The conflict ensuing in Ukraine teaches us that war is a risk found in all parts of the world; however, one must not wait for violence to happen to seek peace. That is the main problem of conflict prevention; waiting until the conflict becomes violent to start working on it (which is a direct consequence of the previous point about considering conflict as something negative). Postponing addressing conflicts happens both globally and individually. In my experience, I have noticed that people usually do not turn to a mediator until the discord becomes unbearable: this mindset reduces the chances of success for any mediation strategy. Similarly, many public policies do not deal with conflicts until they come before a judge, and, once again, we are missing the opportunity to work on them at the right time. The same applies to armed conflicts.
It is almost obvious, but the premise is quite simple: let us build peace in peaceful times when people are still in control of their emotions and rational faculties. There is no reason to wait.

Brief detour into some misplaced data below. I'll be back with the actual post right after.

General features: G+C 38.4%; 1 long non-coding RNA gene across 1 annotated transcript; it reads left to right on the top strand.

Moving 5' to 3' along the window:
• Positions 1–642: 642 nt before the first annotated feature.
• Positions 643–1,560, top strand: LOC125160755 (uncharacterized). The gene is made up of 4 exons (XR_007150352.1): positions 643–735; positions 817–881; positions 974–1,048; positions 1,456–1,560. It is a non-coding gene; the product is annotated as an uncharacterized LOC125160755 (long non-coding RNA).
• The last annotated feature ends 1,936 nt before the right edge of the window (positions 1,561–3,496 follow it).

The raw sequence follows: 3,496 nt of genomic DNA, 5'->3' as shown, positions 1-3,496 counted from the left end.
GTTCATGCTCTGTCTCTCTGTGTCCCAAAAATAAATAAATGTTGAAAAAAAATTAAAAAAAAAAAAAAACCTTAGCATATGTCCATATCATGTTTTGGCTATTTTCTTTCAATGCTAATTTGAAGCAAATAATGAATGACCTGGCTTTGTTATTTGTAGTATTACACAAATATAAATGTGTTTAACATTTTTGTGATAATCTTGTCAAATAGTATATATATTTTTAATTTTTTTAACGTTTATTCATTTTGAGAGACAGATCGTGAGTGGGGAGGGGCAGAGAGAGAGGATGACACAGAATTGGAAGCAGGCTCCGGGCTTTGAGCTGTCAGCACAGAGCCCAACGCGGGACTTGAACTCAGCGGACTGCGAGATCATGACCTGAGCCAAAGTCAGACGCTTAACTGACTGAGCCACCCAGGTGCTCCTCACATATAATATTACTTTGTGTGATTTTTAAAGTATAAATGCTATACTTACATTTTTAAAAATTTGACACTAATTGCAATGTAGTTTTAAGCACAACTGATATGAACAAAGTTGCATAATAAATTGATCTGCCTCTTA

There is a debate about the ideal way to build peace. In psychology, many practitioners believe that the starting point should be in the mind of human beings. Even the preamble of the UNESCO constitution states: “Since wars begin in the minds of men, it is in the minds of men that the defenses of peace must be constructed.” On the other hand, many governments and international organizations focus their work on the structural elements of violence, trying to reduce inequity, the lack of employment opportunities, and the wage gap between men and women, among many others. Which is the correct approach? They are simply two sides of the same coin; one is impossible without the other. John Paul Lederach called it a paradox of peacebuilding because structural changes are useless if the mutual perceptions among community members are not healthy and there are patterns of violent behavior. It is equally ineffective to work on the minds of human beings if they are emotionally affected by economic, social, and cultural elements that won’t allow them to enjoy a peaceful life. In this sense, the recommendation is to view peacebuilding processes from a holistic perspective that encompasses the structural elements based on individual perceptions and actions.